From the outside, Minnesota appears so snowy and cold that it could easily be mistaken for Russia or Sweden. So two new surrealism-inspired exhibitions by artists from those countries fit right in.

Sergei Isupov’s “Surreal Promenade” at the Russian Museum of Art and Erik Johansson’s “Imagine: Surreal Photography” at the American Swedish Institute both offer upside-down visions of the world. While there are no Salvador Dali-esque melting clocks in their creations, there is a sense that the artworks came to them through dreams. The subconscious isn’t always a great place to visit without an analyst in tow.

Isupov, a Russian-born, Massachusetts-based ceramic artist, constructs hybrid animal-human forms, mysterious gigantic heads, narrative character-driven dioramas with chopped-off hands floating in them, and even three-dimensional scenes of bucolic Russian saunas.

That’s all dandy, but his ceramics about sexual relations at times portray women either being objectified or attacked by men, with only a bear there to keep her safe. Oh, and there are also a lot of eyeballs, suggestive of surveillance, voyeurism or even the so-called “third eye,” where intuition lives.

Take the 2012 piece “Dangerous Friendship.” A woman with red heels stands in a bodysuit that envelops her arms; bears flank her on either side, eagerly eyeing her. She is both the object of desire and danger for man and bear alike — very femme-fatale like. Except she has zero agency; she is just an object for men and bear to discuss.

On her broad back, a Russian soldier is depicted sipping beers with another bear, pensive looks on their faces. Are they friends? Enemies? Judging from the title, it may be a critique of the Russian military, but the woman carries the burden of it all.

The exhibit includes several other cringe-y pieces. In “The Challenge,” a man wearing only polka dot shorts reaches angrily for a young, nude woman as a bear tries to protect her. He scratches the man’s back, the scars visible. The artist doesn’t offer any suggestions on how to read these works, but the cacophony of human-animal characters is very “Alice in Wonderland”-like.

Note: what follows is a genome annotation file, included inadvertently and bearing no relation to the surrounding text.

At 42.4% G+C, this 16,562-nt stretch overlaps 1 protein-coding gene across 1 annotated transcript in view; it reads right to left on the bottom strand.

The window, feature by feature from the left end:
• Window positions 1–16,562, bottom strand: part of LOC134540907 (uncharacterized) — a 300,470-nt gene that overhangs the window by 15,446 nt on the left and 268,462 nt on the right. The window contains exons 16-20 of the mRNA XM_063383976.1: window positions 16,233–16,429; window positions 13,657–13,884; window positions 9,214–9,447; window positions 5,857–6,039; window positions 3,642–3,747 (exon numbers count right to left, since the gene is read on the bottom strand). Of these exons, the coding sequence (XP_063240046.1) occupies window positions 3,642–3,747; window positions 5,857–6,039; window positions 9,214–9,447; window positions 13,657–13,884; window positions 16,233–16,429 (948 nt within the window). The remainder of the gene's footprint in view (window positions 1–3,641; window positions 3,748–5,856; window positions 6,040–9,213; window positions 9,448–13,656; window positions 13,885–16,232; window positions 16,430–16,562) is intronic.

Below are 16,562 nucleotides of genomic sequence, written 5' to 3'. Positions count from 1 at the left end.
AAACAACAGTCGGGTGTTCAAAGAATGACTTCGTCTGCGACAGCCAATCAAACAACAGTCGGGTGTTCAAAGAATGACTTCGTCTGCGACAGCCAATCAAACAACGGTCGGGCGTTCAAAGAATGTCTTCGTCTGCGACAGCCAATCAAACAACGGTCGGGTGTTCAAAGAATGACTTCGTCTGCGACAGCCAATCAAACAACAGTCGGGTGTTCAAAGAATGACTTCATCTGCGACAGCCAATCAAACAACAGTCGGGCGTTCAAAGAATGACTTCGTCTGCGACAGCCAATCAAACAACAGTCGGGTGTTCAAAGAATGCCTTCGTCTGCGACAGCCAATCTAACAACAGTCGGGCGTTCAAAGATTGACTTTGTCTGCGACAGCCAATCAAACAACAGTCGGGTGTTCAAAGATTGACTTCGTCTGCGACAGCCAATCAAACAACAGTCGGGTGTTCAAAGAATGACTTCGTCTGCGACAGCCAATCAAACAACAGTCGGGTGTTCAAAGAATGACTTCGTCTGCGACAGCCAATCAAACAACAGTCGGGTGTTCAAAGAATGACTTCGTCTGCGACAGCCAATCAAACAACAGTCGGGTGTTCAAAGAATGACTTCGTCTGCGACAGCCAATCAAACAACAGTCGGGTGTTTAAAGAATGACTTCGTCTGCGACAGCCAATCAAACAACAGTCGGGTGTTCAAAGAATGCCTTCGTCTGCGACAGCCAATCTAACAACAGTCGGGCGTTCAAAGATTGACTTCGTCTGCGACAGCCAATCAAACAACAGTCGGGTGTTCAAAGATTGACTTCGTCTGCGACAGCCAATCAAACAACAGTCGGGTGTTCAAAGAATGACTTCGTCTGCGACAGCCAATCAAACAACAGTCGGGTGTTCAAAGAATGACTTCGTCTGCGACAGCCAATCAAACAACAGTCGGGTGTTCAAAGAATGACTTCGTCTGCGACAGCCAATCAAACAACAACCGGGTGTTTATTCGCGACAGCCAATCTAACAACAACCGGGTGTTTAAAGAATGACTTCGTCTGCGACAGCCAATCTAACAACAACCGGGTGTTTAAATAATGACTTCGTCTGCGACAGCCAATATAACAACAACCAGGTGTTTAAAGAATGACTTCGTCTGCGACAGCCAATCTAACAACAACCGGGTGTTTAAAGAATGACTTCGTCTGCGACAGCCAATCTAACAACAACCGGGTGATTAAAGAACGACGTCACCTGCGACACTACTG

Despite the sometimes problematic subject matter, TMORA curator Masha Zavialova has done a nice job of contextualizing the work in psychoanalysis and surrealism, both of which draw on the unconscious mind. She draws on the beginnings of surrealism, which emerged at the turn of the 20th century, shortly after the birth of psychoanalysis. Artists were fascinated by the possibilities of unlocking the unconscious and using automatic writing. That is exactly what Isupov explores in much of his work.

If Isupov’s exhibition reflects an inward journey, Johannson’s show focuses on surrealistic interpretations of the world around him. The Prague-based artist was in line to become a sixth-generation farmer in southern Sweden, but gave it all up for photography.

As an artist creating large-scale and highly detailed photographs — the photos are nearly 6 feet wide and each file, composed in Adobe Photoshop, has more than 200 layers — his goal is to produce eight images per year. Nearly three dozen works are scattered throughout the institute’s Turnblad Mansion and Osher Gallery.

“Imagine: Surreal Photography” devotes not one but two videos to showing his process. Photoshop is no longer cutting-edge technology, however, and there’s nothing particularly fascinating in watching how he uses it. Photoshopping things to make them appear real is now common, whether it’s in publications, on the internet, or in selfies on social media. But whereas those touch-ups might take hours or even minutes, Johannson spends weeks on each work, which separates it from commercial photography.

One of the subtler photographs is “Breaking Up” (2015). A house is split in two, and one half becomes its own island in the middle of ice-filled water. The house is no longer functional, and it’s not a space of shared unity. It’s a clever device to explore the emotional experience of a domestic space broken apart.

But despite his creative vision, some of Johannson’s work still has a commercial sensibility. “A Leap of Faith” shows a businessman, briefcase in one hand and a balloon in the other, walking to the edge of a tall platform overlooking a cliff. On a staircase leading to the platform, a sign warns people: “Fly at own risk!” In smaller type it adds: “But if you never take a risk, where would you be?”

A sweet message, if hokey and overly idealistic. Perhaps in this frozen landscape, it’s the kind of hope we need now.